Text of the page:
After working on Facebook games, I made the leap into television animation and landed a job at Nerd Corps Entertainment in Vancouver  (Canada) working as a character designer on the TV series Slugterra.  That was exciting because the preliminary designs were being done by some folks I have looked up to for years. I’m currently still with Nerd Corps Entertainment, and absolutely loving my role there!

Right now, I’m also creating a mobile game\app with a small crew in my spare time.  It’s been a pretty slow process but is looking pretty neat so I’m excited to see that make its debut.

Is there a design you have done that you are most happy with?

I would love to point out a design I’ve done that has been released already, but my favourite design work to date is actually currently underway and of course can’t be shown.  I’ve never been so fulfilled with a project as the one I’m currently working on.  It’s frustrating that in this industry you can’t show anything for such a long time, when all you want to do is show everyone what you’re so excited about!

What projects are you working on now? (if you can tell us)

Well, you know the nature of the beast!  I’m under NDA, but I can say that I’m working on a pre-school show that I’m super excited about.  It is amazingly written and fantastically storyboarded and I have to say the art’s looking pretty swell too.  It’s a super charming CG show that pays respect to great characters and story.

Who are some of your favorite artists out there?

This question is so daunting.  I feel like everyone has something great to contribute and you can learn a little something from each artist.  Of course there are some favorites: Guys and gals like Singer-Sargent, Gil Elvgren, Erich Sokol, Kiraz, Layendecker, Norman Rockwell, Glen Keane, Milt Kahl, Juanjo Guarnido, Bill Cone, Brittney Lee, Dice Tsutsumi, Devin Crane, Cory Loftis, Creature Box (Greg and Dave), Dean Yeagle, Paul Lasaine, Willie Real, Armand Serrano, Paul Felix, Robin Joseph, Nicolas Marlet, Bill Scwabb, Bobby Pontillas... The list could keep going and going.  I can’t imagine being where I am now without having the internet and all the amazing wealth of talent available at my fingertips.

Could you talk about your process in coloring your art, as well as the types of tools or media that you use?

I’ll basically draw with whatever is available at the time.  I go through phases of using certain mediums.  If you’ve ever checked out my blog you’ll see that I’m all over the place with content and styles.  When I’m not creating for clients or projects, I’m mostly working on becoming a better draftsman.  I like the technical aspect of the industry as much as the creative - always a student.  That being said, I’ll try to give you some insight into how I work with the tools I use most often.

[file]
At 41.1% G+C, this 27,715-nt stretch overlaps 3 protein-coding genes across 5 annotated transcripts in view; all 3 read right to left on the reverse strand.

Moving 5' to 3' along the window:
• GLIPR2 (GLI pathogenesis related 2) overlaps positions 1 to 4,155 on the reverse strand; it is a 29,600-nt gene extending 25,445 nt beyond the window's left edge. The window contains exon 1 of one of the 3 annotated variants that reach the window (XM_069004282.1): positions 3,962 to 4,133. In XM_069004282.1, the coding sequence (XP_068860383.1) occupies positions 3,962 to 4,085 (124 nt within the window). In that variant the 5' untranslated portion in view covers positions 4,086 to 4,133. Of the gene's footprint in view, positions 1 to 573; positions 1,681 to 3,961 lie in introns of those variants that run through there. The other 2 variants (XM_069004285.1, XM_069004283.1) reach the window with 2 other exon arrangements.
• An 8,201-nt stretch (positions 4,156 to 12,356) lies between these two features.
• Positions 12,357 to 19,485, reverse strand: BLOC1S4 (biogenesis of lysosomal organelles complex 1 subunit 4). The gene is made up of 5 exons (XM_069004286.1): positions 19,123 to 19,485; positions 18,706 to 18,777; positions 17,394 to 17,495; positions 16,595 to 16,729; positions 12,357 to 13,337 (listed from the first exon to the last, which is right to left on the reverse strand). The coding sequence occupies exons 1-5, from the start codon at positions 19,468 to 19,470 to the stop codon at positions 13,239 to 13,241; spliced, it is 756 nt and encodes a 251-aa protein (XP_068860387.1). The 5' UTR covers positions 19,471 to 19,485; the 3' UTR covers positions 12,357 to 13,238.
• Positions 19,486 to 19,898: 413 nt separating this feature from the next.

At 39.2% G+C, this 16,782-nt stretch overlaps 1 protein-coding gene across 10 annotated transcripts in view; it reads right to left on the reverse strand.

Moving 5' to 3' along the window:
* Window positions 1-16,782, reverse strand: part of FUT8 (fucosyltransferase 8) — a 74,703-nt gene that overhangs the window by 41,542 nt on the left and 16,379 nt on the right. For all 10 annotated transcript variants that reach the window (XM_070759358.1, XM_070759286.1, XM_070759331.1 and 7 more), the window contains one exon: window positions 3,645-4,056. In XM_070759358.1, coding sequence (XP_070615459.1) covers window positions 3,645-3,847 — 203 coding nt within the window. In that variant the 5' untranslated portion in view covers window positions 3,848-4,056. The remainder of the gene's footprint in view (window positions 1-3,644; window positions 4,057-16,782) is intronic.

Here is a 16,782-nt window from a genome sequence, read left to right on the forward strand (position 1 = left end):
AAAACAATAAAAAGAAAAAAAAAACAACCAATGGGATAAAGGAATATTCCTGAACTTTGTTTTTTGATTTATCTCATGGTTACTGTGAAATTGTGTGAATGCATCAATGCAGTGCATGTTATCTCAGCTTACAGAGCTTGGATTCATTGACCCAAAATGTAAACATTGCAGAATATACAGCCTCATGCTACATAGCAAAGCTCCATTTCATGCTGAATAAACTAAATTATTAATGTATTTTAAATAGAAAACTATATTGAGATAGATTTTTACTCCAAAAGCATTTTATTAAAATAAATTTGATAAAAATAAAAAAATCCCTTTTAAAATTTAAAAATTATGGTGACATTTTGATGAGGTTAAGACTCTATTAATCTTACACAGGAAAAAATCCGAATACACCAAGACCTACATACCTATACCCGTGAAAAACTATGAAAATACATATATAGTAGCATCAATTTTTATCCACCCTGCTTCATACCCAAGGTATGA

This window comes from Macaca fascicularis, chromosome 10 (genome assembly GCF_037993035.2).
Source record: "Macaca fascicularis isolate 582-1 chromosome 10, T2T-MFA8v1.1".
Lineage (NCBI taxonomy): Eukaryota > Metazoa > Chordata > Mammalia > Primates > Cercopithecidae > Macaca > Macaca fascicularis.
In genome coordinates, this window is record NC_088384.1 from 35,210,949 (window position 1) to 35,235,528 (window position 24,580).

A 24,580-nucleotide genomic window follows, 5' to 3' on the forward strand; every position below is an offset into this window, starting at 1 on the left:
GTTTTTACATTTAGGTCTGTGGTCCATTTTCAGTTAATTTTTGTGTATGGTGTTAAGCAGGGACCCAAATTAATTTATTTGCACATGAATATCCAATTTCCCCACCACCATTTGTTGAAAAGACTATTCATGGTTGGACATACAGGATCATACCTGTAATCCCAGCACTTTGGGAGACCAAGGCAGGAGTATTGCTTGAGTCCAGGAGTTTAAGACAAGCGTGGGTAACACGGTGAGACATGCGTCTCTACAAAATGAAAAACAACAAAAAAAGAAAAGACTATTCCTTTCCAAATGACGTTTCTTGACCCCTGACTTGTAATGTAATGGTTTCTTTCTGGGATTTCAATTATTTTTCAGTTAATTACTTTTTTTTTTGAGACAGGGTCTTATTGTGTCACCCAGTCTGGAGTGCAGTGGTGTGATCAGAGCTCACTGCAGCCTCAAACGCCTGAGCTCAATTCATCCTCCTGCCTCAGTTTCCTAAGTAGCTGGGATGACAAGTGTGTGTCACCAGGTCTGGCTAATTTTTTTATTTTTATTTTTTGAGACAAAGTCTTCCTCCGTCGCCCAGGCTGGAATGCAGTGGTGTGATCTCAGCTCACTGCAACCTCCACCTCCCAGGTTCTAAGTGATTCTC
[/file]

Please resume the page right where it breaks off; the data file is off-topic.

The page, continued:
Photoshop is the major player in this industry.  I know it like the back of my hand and it’s my best friend for anything commercial.  

 If I’m designing digitally I use a 21UX Cintiq.  I find every design requires a different approach so that each has a freshness and newness to it.  Generally I work on very few layers in Photoshop.  I do this for speed and sanity.  I love to paint in a seemingly traditional way...on one layer if possible.  I get too confused if there are too many layers.  If I have to concentrate on what layer I’m painting what, it’s most likely pulling my brain away from concentrating on any design questions. Also, painting on one layer allows me to paint at way faster speeds. Of course there is always a place for layers, especially in production, but I do my best to minimize it to only what is necessary.  This also means that I’m making decisions and I know what’s doing what.  Too many times I see fifty layers for a simple design and it’s impossible to decipher what adjustment layer is doing what and where a color is coming from.  You might have a great effect happening, but if you don’t know why, it could be pointless.

When it comes to brushes, there’s no secret.  You have to just try out a bunch of stuff.  I can say with certainty that I rarely use just one brush.  Even if it’s just for the tiniest portion of a painting, adding a slight texture or different brush stroke will add depth to an otherwise flat piece. 
Unfortunately, nothing I do is formulaic.  Sometimes I’ll sketch out a drawing first. Sometimes I’ll jump right to colour.  Sometimes I’ll use a straight lasso tool. Sometimes I’ll paint freehand.  I’m all about doing whatever is needed to get the job done.

What part of designing is most fun and easy, and what is most difficult?